Chinook Power Station supports SaskPower’s goal of a
40 percent reduction in greenhouse gas emissions
by 2030. This exceeds the national target of a 30 percent reduction.
Building on a long-standing partnership, SaskPower chose Burns & McDonnell to provide comprehensive engineer-procure-construct (EPC) services for the new power facility. Due to the area’s rugged winter conditions, large portions of the natural gas facility were built off-site — under a roof, allowing for controlled conditions — before being transferred to the main construction site. Air-cooled condenser modules, pipe racks, electrical enclosures and other equipment all have been built off-site.
“Off-site prefabrication, involving the local community, is a key reason for success and added to our ability to maintain control of and advance the project schedule,” says Dave Newkirk, EPC project manager at Burns & McDonnell.
The combined-cycle facility will feature a Siemens SGT6-5000F gas turbine, a heat recovery steam generator (HRSG) and a Siemens SST6-900 steam turbine to boost power output and maximize energy efficiency while reducing the overall emissions footprint.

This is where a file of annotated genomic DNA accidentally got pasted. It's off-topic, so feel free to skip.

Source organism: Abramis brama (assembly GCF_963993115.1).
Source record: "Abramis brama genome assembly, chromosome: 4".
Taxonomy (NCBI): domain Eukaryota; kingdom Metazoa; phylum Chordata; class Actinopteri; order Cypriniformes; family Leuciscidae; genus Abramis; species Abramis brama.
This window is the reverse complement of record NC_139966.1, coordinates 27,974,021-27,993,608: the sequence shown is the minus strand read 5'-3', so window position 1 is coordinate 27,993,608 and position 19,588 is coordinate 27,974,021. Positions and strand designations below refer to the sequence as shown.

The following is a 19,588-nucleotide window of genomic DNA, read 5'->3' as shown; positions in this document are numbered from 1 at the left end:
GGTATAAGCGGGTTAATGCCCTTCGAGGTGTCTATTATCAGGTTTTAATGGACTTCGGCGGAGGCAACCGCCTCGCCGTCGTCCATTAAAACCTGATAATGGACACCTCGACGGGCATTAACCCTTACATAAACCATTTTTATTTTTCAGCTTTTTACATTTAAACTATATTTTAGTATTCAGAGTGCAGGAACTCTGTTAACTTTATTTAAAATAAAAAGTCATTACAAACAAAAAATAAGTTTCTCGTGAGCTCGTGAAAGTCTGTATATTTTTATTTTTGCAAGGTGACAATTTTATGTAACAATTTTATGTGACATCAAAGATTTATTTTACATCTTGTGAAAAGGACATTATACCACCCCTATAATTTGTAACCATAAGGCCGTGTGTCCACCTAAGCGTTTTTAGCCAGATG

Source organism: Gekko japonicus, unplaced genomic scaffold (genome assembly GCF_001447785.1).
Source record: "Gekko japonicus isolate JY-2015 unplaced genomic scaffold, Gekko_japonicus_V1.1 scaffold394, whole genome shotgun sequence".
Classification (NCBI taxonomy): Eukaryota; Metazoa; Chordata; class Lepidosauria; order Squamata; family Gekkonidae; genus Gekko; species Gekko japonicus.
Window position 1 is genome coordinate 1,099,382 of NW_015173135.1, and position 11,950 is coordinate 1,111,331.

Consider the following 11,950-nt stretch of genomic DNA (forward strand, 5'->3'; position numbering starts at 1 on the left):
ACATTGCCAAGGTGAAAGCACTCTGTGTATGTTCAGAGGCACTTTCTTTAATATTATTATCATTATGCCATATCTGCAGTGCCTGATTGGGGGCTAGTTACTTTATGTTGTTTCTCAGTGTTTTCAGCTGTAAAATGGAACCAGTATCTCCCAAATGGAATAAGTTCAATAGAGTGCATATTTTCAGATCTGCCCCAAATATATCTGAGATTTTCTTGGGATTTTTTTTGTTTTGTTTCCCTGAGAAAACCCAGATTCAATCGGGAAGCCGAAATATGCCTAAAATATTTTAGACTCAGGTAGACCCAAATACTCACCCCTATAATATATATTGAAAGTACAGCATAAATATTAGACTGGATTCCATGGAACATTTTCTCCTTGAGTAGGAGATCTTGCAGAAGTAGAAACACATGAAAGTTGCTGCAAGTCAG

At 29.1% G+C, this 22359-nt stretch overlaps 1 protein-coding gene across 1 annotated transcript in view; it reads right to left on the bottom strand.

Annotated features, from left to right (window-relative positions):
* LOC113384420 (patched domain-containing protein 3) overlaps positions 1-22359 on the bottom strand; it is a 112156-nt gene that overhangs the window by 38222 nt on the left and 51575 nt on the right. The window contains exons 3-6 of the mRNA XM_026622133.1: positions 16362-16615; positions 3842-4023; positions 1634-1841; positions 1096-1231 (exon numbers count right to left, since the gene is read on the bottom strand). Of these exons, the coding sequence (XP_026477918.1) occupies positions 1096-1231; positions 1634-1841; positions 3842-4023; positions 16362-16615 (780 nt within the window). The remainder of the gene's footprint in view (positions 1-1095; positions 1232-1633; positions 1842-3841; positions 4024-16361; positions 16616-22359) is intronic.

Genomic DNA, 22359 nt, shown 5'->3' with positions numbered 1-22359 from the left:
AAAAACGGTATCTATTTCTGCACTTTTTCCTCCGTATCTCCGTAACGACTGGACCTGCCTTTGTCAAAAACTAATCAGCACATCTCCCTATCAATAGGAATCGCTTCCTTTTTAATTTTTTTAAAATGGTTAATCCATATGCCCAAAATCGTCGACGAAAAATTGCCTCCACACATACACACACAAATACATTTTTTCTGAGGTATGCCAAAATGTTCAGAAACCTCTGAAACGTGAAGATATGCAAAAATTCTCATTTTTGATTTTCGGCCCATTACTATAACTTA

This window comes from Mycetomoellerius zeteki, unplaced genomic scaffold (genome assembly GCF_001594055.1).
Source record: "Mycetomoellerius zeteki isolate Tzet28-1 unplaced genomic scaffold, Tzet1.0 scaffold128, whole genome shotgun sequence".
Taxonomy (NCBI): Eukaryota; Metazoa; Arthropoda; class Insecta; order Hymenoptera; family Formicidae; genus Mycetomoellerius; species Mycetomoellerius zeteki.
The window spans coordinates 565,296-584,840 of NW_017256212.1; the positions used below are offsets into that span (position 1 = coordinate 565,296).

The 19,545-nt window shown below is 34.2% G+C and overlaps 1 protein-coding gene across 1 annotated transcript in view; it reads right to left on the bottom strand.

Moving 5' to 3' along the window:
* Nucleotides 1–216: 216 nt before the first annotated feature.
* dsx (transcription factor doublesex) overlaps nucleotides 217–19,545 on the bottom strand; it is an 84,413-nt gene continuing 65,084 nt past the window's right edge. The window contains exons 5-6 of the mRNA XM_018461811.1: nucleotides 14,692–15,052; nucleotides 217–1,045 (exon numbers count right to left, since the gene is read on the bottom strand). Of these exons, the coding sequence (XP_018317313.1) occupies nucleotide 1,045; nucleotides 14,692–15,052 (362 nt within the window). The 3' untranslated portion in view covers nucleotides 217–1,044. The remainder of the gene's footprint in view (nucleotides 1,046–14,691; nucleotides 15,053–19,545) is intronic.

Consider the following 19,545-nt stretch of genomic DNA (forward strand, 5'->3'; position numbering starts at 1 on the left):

“Our engineers have been able to work with SaskPower to select the technology and equipment needed to meet its sustainability goals,” says Chris Lehan, vice president for Burns & McDonnell Canada.
“Not only is this EPC project consistently tracking on time and on budget, but we’re also celebrating more than 1 million hours of work without a lost-time injury,”
Mike Marsh, SaskPower president and CEO
There are many ways the configuration of the new plant will work toward providing cleaner energy. The combined-cycle operation will utilize exhaust heat that would otherwise be lost in a simple-cycle configuration. Hot exhaust from the initial cycle will be captured to boil water, sending steam into the HRSG to spin an additional generator, generating more power. The plant also will apply advanced air cooling, making it more water-efficient than traditional combined-cycle designs.
Upon completion, approximately 800 workers will have touched the project at some point throughout the three-year construction phase. And while they’ve worked tirelessly to meet time and budget constraints, the Chinook Power Station team has kept safety at the forefront.
“Not only is this EPC project consistently tracking on time and on budget, but we’re also celebrating more than 1 million hours of work without a lost-time injury,” announced Mike Marsh, SaskPower president and CEO.
The new power facility will be an integral step in SaskPower’s plans to reduce GHG emissions and provide a cleaner energy future for its customers and the province of Saskatchewan.
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